Writer-director River Gallo’s award-winning short film 'Ponyboi' is a snapshot into the life of a queer intersex sex worker.
“What’s the deal with that name? I know your mama didn’t name you Ponyboi.”
“No, my daddy did. When I was little I always hated going to the doctor’s. And I loved ponies. So whenever I went with my dad, he said if I was a good boy, he’d get me a pony.”
This exchange between Ponyboi, played by River, and Bruce, literally the man of Ponyboi’s dreams, hints at a history shared by almost two percent of the world’s population: frequent, unsettling visits to doctors’ offices. River, who is intersex like their character Ponyboi, is now turning the short into a feature-length film, with co-director Sadé Clacken Joseph.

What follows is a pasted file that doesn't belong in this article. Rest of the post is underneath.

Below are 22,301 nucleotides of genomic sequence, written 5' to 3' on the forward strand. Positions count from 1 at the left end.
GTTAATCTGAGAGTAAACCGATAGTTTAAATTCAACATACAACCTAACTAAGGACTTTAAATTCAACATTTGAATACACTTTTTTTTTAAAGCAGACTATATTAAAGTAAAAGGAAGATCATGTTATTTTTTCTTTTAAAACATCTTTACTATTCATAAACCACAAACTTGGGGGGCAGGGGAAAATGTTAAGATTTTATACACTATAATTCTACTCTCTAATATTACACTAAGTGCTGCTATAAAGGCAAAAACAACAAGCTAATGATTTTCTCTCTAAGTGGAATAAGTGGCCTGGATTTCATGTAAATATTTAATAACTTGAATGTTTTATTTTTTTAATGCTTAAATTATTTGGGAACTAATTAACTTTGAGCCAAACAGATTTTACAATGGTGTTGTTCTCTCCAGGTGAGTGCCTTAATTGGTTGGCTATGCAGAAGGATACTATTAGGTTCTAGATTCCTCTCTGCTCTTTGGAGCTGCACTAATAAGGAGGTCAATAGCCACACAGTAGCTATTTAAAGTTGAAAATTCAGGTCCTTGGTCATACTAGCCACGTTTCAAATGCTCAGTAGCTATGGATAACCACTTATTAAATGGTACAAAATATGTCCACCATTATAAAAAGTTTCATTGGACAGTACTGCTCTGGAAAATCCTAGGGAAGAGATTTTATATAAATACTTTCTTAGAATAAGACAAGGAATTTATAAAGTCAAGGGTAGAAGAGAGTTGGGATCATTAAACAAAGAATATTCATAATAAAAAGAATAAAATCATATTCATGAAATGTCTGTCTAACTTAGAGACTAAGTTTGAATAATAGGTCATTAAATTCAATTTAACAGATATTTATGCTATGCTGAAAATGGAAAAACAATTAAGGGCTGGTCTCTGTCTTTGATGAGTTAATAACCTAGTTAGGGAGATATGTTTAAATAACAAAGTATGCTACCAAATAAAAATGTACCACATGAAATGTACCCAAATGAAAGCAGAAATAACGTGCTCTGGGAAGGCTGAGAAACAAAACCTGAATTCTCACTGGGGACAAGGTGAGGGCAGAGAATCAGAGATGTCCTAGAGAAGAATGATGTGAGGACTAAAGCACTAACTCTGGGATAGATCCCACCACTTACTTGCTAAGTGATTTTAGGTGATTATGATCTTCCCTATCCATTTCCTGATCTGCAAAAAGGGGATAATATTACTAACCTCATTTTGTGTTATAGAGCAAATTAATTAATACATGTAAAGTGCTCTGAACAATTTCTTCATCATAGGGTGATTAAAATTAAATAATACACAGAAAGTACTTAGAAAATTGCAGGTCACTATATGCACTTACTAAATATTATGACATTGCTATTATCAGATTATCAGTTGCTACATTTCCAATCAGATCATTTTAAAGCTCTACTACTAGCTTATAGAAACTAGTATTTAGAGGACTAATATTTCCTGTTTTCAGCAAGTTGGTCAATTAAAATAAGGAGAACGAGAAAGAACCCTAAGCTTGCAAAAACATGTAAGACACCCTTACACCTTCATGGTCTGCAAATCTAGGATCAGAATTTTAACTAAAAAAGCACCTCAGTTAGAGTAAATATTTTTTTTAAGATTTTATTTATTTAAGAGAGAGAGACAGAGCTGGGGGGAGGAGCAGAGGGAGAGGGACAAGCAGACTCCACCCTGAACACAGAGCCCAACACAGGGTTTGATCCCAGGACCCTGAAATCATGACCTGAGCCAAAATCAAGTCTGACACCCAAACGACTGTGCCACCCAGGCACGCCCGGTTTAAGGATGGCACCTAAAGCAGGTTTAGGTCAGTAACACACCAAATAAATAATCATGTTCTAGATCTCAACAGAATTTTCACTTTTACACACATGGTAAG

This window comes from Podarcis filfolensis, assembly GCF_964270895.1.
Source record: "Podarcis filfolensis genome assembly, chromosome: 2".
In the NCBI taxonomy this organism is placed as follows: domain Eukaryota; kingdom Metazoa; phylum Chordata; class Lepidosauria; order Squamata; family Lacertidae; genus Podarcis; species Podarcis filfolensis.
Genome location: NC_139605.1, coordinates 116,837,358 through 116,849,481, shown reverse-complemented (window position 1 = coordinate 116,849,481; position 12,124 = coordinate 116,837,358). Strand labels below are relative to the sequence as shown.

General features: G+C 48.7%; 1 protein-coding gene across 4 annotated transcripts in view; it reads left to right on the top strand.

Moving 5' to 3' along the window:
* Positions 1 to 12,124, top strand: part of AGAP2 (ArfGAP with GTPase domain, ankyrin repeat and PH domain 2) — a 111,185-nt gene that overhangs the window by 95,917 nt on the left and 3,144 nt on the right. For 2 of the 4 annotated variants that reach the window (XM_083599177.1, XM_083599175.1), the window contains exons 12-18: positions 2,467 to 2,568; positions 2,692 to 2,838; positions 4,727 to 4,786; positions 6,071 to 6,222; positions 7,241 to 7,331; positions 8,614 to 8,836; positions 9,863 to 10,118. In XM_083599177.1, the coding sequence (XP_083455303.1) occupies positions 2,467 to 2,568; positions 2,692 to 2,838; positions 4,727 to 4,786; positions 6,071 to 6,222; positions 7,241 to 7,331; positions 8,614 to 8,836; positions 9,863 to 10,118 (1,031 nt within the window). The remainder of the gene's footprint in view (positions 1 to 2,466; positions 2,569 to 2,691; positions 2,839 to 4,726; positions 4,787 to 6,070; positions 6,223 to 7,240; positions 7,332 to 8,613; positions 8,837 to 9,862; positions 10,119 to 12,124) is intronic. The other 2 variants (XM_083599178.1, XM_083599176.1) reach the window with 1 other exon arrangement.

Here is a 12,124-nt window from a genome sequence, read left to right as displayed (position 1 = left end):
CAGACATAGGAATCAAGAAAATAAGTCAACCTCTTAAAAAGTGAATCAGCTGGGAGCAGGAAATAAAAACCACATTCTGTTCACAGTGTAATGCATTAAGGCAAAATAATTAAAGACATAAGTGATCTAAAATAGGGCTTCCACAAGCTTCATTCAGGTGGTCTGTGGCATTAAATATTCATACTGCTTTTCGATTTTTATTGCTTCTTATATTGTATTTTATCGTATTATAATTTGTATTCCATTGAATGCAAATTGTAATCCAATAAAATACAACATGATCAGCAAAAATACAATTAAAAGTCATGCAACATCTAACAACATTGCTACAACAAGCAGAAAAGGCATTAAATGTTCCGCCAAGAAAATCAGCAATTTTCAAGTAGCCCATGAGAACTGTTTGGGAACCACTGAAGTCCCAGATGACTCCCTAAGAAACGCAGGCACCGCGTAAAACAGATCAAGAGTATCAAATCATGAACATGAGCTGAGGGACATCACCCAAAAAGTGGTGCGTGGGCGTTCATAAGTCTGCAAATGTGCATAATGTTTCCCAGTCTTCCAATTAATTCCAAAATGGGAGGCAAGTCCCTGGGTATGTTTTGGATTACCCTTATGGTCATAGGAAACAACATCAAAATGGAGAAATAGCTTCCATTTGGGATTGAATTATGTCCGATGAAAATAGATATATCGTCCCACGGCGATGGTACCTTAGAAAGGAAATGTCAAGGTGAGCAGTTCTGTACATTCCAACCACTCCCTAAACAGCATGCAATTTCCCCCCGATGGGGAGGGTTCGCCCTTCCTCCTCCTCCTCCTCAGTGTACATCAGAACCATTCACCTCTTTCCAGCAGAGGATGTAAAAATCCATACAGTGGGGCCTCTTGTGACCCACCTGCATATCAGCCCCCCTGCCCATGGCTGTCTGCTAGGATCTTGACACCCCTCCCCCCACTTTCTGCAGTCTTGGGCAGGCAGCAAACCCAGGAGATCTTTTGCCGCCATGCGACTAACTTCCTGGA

“I remember being seen by doctors throughout my whole childhood. I was always having my genitals checked, but I thought it was a normal thing. Looking back on it actually it’s like, ‘No – it was far more often than other children.’ [Appointments] were more frequent but also veiled with mystery, not knowing exactly why I was there,” River explains. “Then when I finally found out about my body, it became a secret. I couldn’t talk about what happened at the doctor’s office. There’s a reason why a lot of intersex people have anxiety and trauma about going to the doctor in adulthood. That doctor’s office smell, I still smell it sometimes. That off-brand cleaning detergent smell transports me to this time where it felt like the world was a secret, where I couldn’t trust anybody. When I found out, it felt like a major betrayal on my parents’ and doctors’ part. These figures that, when you’re a child, are larger than life and meant to protect you, it felt like they’d been lying to me my whole life. Secrets kill people, emotionally.” Click here to read the full interview.